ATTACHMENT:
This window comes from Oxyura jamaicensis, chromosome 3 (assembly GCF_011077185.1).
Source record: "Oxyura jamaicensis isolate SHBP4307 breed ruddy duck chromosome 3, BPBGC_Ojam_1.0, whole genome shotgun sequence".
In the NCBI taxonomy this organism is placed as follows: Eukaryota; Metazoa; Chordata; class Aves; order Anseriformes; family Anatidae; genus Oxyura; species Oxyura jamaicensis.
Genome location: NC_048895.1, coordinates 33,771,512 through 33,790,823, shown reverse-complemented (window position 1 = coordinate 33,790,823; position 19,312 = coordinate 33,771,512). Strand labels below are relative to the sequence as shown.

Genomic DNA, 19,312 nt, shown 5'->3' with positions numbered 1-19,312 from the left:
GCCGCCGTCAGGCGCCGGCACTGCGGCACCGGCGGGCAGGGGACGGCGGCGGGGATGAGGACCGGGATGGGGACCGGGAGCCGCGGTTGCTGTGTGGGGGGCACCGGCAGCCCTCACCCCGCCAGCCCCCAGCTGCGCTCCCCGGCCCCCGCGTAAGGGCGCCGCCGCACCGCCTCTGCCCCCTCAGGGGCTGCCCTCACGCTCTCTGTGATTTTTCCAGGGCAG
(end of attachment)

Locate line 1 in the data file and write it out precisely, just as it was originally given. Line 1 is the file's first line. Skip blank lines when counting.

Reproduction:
This window comes from Oxyura jamaicensis, chromosome 3 (assembly GCF_011077185.1).